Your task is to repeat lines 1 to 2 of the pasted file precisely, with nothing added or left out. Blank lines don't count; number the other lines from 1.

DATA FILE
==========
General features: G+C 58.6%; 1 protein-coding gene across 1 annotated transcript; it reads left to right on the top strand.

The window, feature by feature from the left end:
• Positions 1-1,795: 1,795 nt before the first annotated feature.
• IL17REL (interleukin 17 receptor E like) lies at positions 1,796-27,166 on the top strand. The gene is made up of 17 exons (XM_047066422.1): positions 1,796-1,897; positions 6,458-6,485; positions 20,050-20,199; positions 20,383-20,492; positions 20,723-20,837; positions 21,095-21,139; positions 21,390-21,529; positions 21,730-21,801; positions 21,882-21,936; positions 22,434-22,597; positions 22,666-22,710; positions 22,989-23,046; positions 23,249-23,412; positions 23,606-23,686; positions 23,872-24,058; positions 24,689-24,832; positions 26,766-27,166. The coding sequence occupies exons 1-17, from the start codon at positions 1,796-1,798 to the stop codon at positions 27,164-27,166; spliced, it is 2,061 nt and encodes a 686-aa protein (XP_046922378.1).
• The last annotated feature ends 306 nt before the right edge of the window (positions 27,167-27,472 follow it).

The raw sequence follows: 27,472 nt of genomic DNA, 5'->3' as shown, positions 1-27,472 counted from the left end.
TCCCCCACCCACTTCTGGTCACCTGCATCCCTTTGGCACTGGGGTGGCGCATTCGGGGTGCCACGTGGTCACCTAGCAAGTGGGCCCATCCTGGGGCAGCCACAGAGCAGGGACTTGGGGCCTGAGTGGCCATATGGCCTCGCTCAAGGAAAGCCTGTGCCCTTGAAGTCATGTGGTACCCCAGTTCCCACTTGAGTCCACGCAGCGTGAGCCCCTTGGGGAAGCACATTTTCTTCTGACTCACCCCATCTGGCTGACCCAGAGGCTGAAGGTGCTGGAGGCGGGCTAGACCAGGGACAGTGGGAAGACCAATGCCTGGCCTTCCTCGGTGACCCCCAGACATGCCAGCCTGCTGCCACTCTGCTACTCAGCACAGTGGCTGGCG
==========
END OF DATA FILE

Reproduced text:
General features: G+C 58.6%; 1 protein-coding gene across 1 annotated transcript; it reads left to right on the top strand.

The window, feature by feature from the left end: